Like we’ve mentioned, there are all sorts of financial products out there that may be able to fulfill your needs, so it’s important to take the time to understand the differences between some of the more common ones. Another common type of personal loan that you may want to explore is a personal line of credit, but what makes this product different from an installment loan? The first thing that comes to mind is that if you get approved for an installment loan, the interest that you’ll need to pay will start accruing straight from the time you receive your money, and you’ll then need to start paying any fees and interest on the total balance of your loan. With a line of credit, payments on interest aren’t going to start once you’ve been approved for your loan, but will instead start once you’ve requested a draw and received money. On top of that, you’ll only pay interest and/or fees on the amount of money you’ve drawn, not the total amount of your credit limit. Person showing two other people info about installment loans on his phone. Another important distinction of a line of credit is that it’s a type of revolving credit, which means that if you’re approved for one, you’ll generally be able to draw funds on a continuous basis. This makes it a fairly flexible option as you can draw exactly how much you need, as long as you have available credit. You also don’t need to go through an entirely new application process when you need more money. We should also mention that while a line of credit can be a useful tool to have in your back pocket, it’s not necessarily a good thing for everyone to have at their disposal. If you get approved for an installment loan, you won’t have the opportunity to access more credit than you initially had. This can be a good thing for anyone who may be worried about overspending if they were to have access to an open-ended form of credit. On top of this, the scheduled, predictable nature of the repayment process of an installment loan can be helpful to better incorporate your payments into your regular budget.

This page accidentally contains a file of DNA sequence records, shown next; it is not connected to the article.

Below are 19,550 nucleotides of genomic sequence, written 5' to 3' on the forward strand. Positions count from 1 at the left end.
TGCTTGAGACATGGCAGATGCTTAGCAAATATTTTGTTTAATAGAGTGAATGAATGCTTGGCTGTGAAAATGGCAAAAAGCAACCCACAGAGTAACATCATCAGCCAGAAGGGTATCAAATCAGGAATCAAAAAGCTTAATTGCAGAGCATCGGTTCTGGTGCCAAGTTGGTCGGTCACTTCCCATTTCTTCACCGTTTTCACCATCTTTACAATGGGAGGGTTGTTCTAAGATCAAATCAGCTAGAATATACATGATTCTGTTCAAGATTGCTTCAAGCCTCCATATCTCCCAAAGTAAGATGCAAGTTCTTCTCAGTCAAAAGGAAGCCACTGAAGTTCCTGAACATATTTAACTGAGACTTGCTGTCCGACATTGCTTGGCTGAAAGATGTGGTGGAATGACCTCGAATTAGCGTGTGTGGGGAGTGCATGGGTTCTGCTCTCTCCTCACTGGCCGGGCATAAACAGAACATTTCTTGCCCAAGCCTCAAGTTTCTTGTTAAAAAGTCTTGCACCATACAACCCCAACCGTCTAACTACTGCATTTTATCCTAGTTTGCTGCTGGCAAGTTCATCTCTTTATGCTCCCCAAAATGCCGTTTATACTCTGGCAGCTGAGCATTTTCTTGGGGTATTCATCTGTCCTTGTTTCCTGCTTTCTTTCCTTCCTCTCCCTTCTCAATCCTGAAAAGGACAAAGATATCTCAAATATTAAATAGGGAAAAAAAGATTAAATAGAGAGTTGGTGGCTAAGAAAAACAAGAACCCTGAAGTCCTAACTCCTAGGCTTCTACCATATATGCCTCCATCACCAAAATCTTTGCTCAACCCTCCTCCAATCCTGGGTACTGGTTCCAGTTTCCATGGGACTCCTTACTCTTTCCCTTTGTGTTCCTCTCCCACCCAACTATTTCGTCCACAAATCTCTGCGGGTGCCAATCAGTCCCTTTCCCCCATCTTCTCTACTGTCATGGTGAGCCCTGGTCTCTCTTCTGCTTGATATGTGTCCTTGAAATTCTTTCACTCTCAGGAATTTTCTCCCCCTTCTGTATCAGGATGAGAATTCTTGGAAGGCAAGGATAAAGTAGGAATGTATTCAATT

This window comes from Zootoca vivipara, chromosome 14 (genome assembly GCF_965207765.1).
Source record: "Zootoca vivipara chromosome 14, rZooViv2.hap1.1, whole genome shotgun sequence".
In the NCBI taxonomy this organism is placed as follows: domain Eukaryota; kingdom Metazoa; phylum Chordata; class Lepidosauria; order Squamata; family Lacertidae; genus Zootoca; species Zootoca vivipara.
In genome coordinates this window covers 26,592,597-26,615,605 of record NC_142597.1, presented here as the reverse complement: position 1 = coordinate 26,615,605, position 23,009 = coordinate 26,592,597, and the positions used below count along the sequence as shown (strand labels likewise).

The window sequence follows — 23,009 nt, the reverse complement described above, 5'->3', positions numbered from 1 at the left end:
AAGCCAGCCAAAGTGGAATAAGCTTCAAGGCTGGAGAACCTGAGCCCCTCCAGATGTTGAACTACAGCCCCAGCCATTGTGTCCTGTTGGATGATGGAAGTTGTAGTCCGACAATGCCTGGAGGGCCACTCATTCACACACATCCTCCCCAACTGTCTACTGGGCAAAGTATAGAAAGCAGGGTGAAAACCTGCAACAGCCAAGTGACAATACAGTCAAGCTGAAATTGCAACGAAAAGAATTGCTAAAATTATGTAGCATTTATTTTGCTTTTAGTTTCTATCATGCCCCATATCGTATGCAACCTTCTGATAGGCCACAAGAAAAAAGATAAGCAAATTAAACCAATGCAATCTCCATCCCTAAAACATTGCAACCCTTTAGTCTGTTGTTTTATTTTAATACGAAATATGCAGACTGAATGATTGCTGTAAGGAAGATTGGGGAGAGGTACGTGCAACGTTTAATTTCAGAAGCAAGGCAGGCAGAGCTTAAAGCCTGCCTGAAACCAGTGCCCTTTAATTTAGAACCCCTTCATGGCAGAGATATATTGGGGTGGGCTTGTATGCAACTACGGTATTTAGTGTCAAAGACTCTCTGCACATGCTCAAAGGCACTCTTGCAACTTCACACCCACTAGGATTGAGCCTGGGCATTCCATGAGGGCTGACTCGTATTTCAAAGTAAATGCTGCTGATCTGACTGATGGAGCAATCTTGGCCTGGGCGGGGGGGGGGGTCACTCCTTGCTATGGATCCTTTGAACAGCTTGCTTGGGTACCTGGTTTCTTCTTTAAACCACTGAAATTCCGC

Learn More About your Options

Whatever the reason may be, at one time or another, you find yourself needing a little extra cash. Maybe you’re trying to make a big purchase, or may you just need a bit of a financial boost to help you out with an emergency. In either case, there may be a personal loan that can help. Just remember that whether you apply for an installment loan, a line of credit, or something else, taking on debt is no small decision. You need to manage your finances accordingly, be responsible, and make sure you’ll be able to pay off what you owe before accepting a loan offer in the first place.

Disclaimer: This page provides general information only and does not constitute financial, legal or other professional advice. For full details, see Fora’s Terms of Use.